Toyota has lifted the covers on the second-generation Toyota 86, now renamed the GR 86. As expected, it has been co-developed with Subaru and is largely the same as the Subaru BRZ twin, though there are (very) slight variations between the two. Interestingly, Toyota and Subaru decided to hold a joint reveal globally, the first time the two companies have shared such a big stage together, under the slogan “Let’s make a good car together!”.
During the on-stage event, the Subaru wass painted in its signature WR Blue and the Toyota in a shade red reminiscent of its 80s sports cars like the AE86 and MR2. Both look a bit chunkier than the outgoing models, with less curviness in the hood and a more mature (but also less sporty) appearance overall. The 86 has a larger central intake with smaller one to the side, while the BRZ is reversed, with a smaller central intake flanked by larger ones on each side.
From the rear, the cars are nearly indistinguishable. However, Toyota says that “Although the two vehicles share the same vehicle base, the two companies focused on imbuing their respective models with a distinct driving feel.” To be clear, the suspension geometry and design are exactly the same. There might be subtle differences in springs and shocks, but that’s about it.
Even the wheels look identical. The Subaru’s are finished in a lighter silver, while the Toyota’s are black. Other than the badges, they’re the same 18-inch 10-spokes, wrapped in Michelin 215/40-R18 Pilot Sports.
The similarities continue on the inside, but that’s to be expected. The Subaru seems to have a few extra buttons on the steering wheel for Bluetooth phone activation, but that could just be an option package difference. The Toyota has an extra “GR” badge on the steering wheel.
Both cars are powered by a 2.4-liter Subaru boxer. Output is specified as a naturally aspirated 232 horsepower and 184 pound-feet of torque. While some reports point out that appears to be a 4-horsepower bump over the BRZ’s reported 228-horsepower, that’s not quite accurate.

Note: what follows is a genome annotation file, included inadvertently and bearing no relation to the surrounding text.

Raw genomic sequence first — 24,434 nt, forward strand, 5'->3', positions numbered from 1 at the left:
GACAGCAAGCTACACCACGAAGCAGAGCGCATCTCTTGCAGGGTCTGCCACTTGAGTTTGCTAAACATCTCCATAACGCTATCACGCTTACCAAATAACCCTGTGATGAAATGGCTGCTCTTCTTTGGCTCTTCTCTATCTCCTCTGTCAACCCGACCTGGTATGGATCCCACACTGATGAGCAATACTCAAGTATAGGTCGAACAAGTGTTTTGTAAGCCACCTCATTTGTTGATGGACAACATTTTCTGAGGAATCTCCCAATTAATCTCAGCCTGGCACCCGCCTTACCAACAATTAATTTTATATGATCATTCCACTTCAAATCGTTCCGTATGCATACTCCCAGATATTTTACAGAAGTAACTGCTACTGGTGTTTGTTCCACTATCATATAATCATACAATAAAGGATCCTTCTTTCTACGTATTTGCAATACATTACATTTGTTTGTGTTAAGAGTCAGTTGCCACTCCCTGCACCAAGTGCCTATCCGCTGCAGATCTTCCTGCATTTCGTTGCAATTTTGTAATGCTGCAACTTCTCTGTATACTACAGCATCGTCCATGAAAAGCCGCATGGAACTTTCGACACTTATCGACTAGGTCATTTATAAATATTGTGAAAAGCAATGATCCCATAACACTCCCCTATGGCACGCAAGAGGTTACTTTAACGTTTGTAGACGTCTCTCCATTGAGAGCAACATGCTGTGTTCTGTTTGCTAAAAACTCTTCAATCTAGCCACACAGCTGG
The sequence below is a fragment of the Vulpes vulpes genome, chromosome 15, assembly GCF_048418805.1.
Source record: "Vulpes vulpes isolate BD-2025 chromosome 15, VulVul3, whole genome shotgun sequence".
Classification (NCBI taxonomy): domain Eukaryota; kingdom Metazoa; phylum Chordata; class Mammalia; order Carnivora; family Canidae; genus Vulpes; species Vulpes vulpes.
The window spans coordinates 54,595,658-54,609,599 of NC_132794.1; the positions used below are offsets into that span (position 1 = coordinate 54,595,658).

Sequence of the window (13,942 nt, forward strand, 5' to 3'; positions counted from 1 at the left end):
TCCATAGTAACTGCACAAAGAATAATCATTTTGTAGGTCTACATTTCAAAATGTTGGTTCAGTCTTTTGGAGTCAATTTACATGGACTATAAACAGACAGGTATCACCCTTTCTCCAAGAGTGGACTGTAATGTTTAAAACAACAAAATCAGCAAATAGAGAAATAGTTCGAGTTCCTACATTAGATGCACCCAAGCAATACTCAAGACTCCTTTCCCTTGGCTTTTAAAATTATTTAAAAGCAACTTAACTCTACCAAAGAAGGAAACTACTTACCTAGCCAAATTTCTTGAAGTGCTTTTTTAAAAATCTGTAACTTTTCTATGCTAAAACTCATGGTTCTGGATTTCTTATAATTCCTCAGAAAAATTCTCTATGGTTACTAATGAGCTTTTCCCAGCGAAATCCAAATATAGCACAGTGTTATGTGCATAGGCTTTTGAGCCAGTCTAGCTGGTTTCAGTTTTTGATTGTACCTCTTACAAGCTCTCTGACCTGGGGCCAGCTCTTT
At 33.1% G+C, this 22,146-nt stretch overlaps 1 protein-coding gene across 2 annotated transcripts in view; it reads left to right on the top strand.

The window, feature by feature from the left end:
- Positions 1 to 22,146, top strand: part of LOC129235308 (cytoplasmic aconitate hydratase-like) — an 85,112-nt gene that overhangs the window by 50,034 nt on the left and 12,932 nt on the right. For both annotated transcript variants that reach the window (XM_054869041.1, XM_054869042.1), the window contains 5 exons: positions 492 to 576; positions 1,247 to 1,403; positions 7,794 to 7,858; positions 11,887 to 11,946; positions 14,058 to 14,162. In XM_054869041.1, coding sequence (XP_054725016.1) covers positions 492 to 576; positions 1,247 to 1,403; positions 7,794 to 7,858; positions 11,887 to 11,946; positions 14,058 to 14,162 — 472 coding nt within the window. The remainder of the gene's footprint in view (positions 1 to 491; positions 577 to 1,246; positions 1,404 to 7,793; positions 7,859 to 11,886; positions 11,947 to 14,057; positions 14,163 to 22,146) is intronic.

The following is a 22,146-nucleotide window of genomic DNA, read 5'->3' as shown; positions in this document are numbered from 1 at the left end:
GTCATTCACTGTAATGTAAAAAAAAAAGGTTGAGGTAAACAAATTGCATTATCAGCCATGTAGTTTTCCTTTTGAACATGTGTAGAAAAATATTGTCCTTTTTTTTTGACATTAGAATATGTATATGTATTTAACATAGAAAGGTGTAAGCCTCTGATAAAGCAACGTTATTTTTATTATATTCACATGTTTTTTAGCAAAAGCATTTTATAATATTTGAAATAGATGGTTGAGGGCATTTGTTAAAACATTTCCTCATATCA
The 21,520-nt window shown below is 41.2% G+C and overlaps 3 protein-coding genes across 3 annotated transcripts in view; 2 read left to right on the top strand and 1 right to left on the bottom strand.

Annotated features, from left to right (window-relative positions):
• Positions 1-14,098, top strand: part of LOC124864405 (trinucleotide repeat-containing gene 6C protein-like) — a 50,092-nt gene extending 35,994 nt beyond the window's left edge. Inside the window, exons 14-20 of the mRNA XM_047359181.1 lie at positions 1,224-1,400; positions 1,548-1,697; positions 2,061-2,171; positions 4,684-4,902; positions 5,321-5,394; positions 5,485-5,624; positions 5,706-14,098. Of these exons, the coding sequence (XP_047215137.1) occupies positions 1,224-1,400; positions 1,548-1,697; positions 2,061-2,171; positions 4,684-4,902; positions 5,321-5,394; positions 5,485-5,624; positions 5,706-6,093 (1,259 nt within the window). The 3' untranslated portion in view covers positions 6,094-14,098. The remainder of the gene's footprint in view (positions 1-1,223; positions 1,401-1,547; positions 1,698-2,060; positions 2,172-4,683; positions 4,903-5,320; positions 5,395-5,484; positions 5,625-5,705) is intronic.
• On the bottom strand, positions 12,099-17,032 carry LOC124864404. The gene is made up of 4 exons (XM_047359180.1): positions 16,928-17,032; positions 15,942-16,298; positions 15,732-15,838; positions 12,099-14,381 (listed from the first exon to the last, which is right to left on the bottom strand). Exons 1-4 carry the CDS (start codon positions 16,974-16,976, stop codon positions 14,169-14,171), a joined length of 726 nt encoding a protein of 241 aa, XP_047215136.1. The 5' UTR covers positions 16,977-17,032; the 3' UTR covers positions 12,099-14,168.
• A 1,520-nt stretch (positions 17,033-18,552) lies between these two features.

Both the 86 and BRZ will have 232 horsepower in Japan-market spec. The 228 horsepower figure is for the US-market BRZ. Toyota hasn’t announced figures for the US market 86, but we expect it’ll match the BRZ’s 228. The difference is likely due to emissions equipment.
It goes without saying that both will be rear-whee-drive and have the option of a 6-speed manual transmission. Amazingly, curb weight has been kept to 2800 pounds, which sits between the current base 86’s 2776 and the GT trim’s 2817. That’s a rarity in this day and age, and should be celebrated from the mountaintops. With the same mass and more power than the previous generation, will it satisfy the armchair critics?
Given that we’ve already seen the Subaru BRZ, nothing about the Toyota should come as much of a surprise. The joint reveal, though, is an unusual step, and may indicate that the two companies will be working even closer with each other in the future and will not be shy about it. There are even links from the official Subaru Japan website to the Toyota 86, and vice versa. There’s also been rumors that they’re co-developing an AWD sports model (ie, perhaps a WRX STI and Celica GT-Four combo).
The two even seem to have had a bit of fun during the development process. “While engaging in friendly rivalry with the BRZ development team,” Toyota says, “TGR sought to develop a vehicle that would provide happiness to 86 fans, and realize an evolution of the 86’s unique driving sensations.” The BRZ is scheduled to go on sale in Japan this summer, and the 86 will follow in the fall. We’re likely to get them shortly after, for the 2022 model year.
Images courtesy of Toyota, Subaru